Integrated design strategy lowers the mass and costs of motors that move objects nanometers at a time


An integrated nanopositioning device can achieve high precision with a simpler and less expensive design than typically used. Credit: IEEE. Reprinted, with permission, from Ref 1. 

Probing intricate cells or high-tech microchip components requires ‘nanopositioners’ that can scan large areas with extremely small steps. Normally, these positioners have separate fine- and coarse-movement stages, but A*STAR researchers have introduced a parallel-actuated system that integrates the two units for improved energy efficiency.


When engineers design bearings for guiding moving parts, they typically work with tolerances of a few micrometers. Nanopositioning devices, however, need precision standards up to a thousand times greater. To achieve this kind of precision motion, piezoelectric crystals that slightly expand or contract with voltage stimulation are usually combined with an active feedback sensor. Then, the fine-motion crystal is mounted on to the moving part of a linear actuator capable of large displacements in a single stroke.

This type of configuration, known as serially-actuated dual-stage design, has inherent problems according to Daniel Tat Joo Teo from the Singapore Institute of Manufacturing Technology (SIMTech) at A*STAR. “In a traditional serially-actuated design, power cables are linked to the fine-motion stage to energize the actuators. These cables cause substantial disturbance, and limit the performance of the entire motion system.”

Teo and his collaborators from SIMTech and the National University of Singapore considered a different approach to constructing nanopositioners. Instead of conventional piezoelectric actuators, they chose a magnetic linear motor as a means to establish fine motion. Then, they coupled this motor with hinge-like flexure bearings attached to the coarse translator. The flexure system offers nanometer-scale movement without dry friction and critically, can be controlled with the same electromagnetic machinery used to drive the coarse motor—eliminating the weight and expense of troublesome cables.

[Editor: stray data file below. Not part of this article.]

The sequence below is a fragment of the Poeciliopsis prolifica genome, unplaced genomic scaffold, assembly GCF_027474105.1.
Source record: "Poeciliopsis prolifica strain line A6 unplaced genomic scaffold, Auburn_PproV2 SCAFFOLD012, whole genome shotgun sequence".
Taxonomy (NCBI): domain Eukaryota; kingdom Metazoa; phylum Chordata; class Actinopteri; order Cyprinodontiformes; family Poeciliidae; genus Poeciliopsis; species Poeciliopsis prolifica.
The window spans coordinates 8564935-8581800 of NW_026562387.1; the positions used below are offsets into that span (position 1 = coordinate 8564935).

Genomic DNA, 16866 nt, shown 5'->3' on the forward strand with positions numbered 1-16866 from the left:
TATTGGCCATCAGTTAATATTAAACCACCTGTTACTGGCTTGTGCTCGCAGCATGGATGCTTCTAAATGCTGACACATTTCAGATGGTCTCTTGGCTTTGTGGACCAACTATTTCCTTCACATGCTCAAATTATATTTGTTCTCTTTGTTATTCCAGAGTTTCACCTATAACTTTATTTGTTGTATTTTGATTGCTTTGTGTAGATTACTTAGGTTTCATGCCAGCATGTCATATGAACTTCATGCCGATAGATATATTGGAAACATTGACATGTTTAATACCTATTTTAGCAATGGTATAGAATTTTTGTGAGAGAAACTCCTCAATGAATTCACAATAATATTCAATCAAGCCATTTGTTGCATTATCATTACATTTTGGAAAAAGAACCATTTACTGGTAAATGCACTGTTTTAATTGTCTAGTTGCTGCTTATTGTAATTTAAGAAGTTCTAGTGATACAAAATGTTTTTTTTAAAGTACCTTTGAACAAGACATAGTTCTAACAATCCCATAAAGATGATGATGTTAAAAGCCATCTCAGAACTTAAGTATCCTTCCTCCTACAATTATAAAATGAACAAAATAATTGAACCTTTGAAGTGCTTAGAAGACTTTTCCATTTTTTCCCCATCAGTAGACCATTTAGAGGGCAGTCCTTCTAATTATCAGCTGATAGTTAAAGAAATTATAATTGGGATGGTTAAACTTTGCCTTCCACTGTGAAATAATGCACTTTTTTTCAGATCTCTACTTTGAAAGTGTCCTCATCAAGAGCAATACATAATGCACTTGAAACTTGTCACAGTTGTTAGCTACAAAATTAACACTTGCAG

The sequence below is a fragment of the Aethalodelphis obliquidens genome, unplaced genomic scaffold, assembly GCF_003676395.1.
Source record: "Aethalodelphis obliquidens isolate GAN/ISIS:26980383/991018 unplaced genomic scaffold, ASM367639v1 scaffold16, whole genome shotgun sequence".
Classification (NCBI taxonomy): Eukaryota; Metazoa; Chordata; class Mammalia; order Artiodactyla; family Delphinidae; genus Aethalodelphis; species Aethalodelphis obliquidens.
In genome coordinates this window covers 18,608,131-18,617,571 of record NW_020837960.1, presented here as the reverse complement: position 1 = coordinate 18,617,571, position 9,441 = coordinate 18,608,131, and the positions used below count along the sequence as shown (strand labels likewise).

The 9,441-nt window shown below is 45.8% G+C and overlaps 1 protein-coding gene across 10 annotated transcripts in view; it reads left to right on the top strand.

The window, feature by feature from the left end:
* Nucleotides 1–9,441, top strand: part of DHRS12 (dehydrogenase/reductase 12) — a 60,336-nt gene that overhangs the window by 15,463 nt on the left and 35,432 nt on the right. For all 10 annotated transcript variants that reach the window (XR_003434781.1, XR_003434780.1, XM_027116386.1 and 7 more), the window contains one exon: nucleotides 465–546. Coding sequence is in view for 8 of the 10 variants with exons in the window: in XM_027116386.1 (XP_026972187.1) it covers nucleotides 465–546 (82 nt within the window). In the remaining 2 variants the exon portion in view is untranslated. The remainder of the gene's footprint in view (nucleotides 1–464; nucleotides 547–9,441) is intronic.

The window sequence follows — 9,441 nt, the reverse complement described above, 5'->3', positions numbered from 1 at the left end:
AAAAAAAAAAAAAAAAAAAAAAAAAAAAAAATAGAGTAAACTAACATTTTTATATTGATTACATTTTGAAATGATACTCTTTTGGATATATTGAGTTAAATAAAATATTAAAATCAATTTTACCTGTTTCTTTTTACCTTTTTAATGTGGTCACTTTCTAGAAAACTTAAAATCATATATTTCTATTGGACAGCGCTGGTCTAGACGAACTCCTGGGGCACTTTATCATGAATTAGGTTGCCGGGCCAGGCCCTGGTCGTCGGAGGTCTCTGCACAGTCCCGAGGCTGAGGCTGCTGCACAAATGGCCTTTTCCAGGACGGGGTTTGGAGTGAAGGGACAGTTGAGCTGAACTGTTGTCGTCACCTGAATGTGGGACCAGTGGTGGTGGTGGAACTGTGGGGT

The challenge with this integrated design, notes Teo, lies in finding the right combination of mechanical characteristics such as stiffness and damping. While conventional positioners can analyze the properties of controllers, actuators, and mechanical stages independently, the team had to find a way to optimize these three elements concurrently. To do so, they established an analytical model capable of predicting how applied force ‘ripples’ through the nanopositioner and impacts small-scale movements.

Fabrication of an experimental prototype revealed the potential of the researchers’ integrated positioner and analytical model. As measured by a laser interferometer, the device could move in 20 nanometer steps without being sensitive to millimeter-scale coarse movements—findings that may usher in a new era of inexpensive nanopositioning devices.

“The parallel-actuated dual-stage gives reasonably good performance even with a low-cost coarse stage,” says Teo. “We plan to commercialize the system to benefit our manufacturing industry.”


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More information:
Haiyue Zhu et al. A Flexure-Based Parallel Actuation Dual-Stage System for Large-Stroke Nanopositioning, IEEE Transactions on Industrial Electronics (2017). DOI: 10.1109/TIE.2017.2677306



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